In the fourth session we tried projecting these video sequences at the site, onto various surfaces which were at the location of the original buildings drawn. The results were mixed, and it was difficult to record the projected image from the mini-projector, which led to discussion around either-

1.Needing to find or create a larger surface to project onto. Discussion ensued about the relevance of maybe using a hospital medical screen positioned in the trees as a ‘screen’
2. Not projecting at the site but instead placing a Layar image which could link to an online video.
Again, I am unable to upload the video footage of the projected images to this blog.


‘Projection’ is a word I have been pondering in the most recent developments of this body of work. To begin with, at the start of the Bursary, my perception of the word ‘projection’ involved using a device to play images or a slideshow onto an object. What I have found through the early developments of this work, is the action of light through the object develops its own narrative.

Ghost buildings 1

Ghost buildings 2

Ghost buildings 3

I am interested in pursuing further the dynamic between a light source and the surface qualities of the work to explore how ‘projected’ images can be created.

My source of inspiration remains the Brindley Village War Hospital site on Cannock Chase, where the huts once used as a hospital then a mining community no longer stand. So the next step for me in the work is about creating forms for projection that are based upon this shape:

When considering how to combine the element of projection with these developing forms I am interested in two directions. One is to use Augmented Reality (Layar) to create a video projection that exists digitally and can be accessed through the physical object in situ:

The second direction I am keen to pursue is to look at the inclusion of solar light in these transparent structures; to see how this type of light can ‘project’ imagery. And that will be the subject of my next blog post…….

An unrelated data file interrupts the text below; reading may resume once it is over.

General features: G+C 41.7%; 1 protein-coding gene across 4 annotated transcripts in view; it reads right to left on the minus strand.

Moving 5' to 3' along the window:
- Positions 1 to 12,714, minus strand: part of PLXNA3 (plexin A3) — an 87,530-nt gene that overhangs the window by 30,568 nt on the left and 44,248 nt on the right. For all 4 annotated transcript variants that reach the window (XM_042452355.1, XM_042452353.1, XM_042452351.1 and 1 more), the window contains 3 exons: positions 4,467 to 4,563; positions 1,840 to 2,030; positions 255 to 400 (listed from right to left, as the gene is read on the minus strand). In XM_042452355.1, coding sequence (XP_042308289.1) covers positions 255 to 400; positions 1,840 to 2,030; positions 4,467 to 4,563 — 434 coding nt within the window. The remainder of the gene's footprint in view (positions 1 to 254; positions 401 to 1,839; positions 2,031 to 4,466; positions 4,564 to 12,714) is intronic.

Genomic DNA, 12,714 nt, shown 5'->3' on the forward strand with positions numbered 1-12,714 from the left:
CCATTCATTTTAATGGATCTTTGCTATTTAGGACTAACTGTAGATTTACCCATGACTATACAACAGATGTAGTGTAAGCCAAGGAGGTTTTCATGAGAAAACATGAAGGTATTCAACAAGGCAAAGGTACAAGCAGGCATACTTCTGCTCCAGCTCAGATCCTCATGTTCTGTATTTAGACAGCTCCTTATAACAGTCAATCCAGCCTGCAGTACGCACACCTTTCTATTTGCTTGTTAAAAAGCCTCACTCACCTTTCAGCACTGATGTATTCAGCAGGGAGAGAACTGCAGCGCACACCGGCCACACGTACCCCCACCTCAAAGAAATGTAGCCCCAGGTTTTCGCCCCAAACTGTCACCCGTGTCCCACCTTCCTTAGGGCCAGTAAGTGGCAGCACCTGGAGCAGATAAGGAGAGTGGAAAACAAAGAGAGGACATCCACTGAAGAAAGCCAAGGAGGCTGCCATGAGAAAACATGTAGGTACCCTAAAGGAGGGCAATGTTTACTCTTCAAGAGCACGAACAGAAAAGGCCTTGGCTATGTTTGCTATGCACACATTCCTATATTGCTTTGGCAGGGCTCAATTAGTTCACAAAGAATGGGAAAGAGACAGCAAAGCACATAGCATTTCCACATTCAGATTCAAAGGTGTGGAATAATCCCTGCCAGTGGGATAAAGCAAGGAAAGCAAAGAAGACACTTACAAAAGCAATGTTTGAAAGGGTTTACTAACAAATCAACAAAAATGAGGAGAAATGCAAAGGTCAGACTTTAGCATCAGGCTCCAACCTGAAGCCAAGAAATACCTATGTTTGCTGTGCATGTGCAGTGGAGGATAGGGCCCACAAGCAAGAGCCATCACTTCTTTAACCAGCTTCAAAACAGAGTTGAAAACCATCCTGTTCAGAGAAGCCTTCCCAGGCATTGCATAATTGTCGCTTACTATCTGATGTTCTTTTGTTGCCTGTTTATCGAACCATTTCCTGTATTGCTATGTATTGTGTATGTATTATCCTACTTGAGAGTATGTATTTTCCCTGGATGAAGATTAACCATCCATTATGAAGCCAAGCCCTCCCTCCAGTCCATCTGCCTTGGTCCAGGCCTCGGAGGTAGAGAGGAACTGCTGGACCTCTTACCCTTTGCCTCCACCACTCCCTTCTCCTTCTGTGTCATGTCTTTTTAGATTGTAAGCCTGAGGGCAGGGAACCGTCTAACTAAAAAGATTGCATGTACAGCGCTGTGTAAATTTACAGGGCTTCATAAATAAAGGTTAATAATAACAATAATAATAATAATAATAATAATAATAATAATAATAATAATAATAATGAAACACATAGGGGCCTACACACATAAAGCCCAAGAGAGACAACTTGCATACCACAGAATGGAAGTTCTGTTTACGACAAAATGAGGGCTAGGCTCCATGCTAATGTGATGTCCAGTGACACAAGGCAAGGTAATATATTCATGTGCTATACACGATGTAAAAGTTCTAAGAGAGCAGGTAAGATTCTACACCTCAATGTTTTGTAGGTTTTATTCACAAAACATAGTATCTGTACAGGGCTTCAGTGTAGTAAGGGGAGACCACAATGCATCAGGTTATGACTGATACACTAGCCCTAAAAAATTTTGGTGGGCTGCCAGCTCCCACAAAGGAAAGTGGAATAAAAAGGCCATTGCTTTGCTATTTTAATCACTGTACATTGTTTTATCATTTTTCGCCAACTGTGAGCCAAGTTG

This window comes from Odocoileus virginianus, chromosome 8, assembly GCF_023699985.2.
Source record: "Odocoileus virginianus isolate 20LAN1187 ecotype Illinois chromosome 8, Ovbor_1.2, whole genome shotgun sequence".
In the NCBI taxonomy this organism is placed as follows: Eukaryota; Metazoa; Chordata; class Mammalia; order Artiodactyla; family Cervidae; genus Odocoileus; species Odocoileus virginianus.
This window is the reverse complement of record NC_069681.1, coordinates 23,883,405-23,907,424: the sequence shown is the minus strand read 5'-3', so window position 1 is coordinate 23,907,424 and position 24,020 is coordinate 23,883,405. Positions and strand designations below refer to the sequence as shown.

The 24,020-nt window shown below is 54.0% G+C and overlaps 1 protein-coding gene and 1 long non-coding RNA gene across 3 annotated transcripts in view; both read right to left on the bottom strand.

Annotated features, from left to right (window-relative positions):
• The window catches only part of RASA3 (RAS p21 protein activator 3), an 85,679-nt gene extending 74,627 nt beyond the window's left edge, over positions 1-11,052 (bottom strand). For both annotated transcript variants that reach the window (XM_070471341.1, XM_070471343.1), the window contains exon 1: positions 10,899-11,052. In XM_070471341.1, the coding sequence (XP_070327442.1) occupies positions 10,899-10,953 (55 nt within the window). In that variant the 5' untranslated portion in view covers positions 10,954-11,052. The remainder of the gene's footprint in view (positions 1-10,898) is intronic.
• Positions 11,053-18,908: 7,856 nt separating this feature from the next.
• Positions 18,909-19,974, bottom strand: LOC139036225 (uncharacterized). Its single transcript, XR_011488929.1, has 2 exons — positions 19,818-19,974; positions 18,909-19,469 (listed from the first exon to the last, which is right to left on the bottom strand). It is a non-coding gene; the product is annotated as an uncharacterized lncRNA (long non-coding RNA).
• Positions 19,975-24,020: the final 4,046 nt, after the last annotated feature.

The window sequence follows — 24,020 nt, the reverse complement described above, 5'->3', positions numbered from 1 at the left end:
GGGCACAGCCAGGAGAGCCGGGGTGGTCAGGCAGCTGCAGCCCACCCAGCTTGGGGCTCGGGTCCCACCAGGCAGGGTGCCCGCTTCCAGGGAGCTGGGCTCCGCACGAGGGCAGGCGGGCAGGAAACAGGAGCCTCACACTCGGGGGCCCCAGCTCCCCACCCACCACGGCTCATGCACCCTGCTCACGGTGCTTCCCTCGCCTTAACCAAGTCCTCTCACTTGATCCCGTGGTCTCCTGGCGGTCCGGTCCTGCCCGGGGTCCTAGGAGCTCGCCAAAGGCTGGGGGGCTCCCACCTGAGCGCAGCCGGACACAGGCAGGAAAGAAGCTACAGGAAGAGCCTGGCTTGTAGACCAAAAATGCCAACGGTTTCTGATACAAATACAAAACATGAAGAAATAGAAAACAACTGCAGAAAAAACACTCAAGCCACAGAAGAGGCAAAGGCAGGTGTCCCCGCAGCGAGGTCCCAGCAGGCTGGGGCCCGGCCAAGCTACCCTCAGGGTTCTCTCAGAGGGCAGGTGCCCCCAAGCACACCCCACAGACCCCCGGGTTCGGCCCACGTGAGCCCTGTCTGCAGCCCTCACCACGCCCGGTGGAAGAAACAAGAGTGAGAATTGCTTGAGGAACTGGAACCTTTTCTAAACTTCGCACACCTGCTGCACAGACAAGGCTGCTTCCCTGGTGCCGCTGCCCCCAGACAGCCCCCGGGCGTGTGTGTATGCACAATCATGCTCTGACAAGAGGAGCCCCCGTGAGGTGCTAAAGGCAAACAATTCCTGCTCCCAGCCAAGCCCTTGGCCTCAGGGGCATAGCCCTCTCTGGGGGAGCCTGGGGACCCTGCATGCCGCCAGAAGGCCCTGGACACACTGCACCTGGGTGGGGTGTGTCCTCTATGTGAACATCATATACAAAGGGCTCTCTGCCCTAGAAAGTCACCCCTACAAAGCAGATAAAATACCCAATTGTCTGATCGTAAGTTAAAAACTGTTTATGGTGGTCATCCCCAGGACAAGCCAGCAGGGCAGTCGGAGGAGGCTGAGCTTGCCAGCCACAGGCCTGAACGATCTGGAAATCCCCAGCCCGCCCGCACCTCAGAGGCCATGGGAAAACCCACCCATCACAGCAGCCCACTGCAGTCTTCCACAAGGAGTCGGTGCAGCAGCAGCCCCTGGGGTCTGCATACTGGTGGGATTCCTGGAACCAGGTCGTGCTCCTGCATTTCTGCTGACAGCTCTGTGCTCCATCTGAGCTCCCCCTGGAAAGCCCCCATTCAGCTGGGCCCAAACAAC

A lot of discussion around the context of this work started our first session together, examining the symbolism of the ‘house’ motif and the importance of location. The work leading up to this project is rooted in a fascination in derelict or no longer existent building structures, specifically at a site called Brindley Village on Cannock Chase (more here:

Having made some inroads to discuss the possibilities of making work about this site, I came up against interesting boundaries in the replies that I received. Work that is left without ‘permission’ is considered to be ‘vandalism’ by the owners of the land, plus there are also considerations to the choice of media if making public art that will be interacted with by the public in a non-controlled manner. So these factors may steer the type of media that this set of work uses, and is why I am interested in how temporary pieces using light projection may be a way forward.

Initially our session looked at the Equil Smartpen and the potential to use this to make marks that can be projected as well as drawn in a tactile and traditional manner. The decision has been made that I will purchase one of these for myself to develop the ‘drawing’ potential in coming months. The main thing that I found interesting about using the pen was the way that the marks on the screen are different from the actual drawing, depending which tool is selected.

Bo and I also experimented with a couple of apps to try to combine the linear marks from the initial models into the ‘house’ sketch.

Our next point was to talk about materials and the way forward with combining what we make as ‘models for projection’ with using light to create imagery. What I like about the acetate buildings is the form created by the shadow of the acetate. We discussed how to make a grid format that is semi-translucent in a variety of materials: 3d printed, fabric, leaves, wire, resin, paper.

The next steps before we meet again will be to make a set of ‘models for projection’ that will be placed at the site location as a trial. I have identified a set of post-holes where the original buildings stood to use as our first ‘place’. What is important is how these structures will interact with light/ projection and also how they can be semi-transparent and therefore disguised in their setting in some way.

I have started to examine how the app ‘Foldify’ can enable visualisation of ideas; it is possible to print the flat net and fold it to create a ‘house’ model. In the first experiments I am using the shadow photographs from my acetate models to see how I can change their form by making the flat image three-dimensional. More to follow in the next blog post!

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Development of ideas from Bo Jones’ digital designs based upon the dis:placed project ( “Subtereanean”

Digital sketches in Brushes app converted into printed acetate forms.

Acetate forms used with projected light to create shadow structures.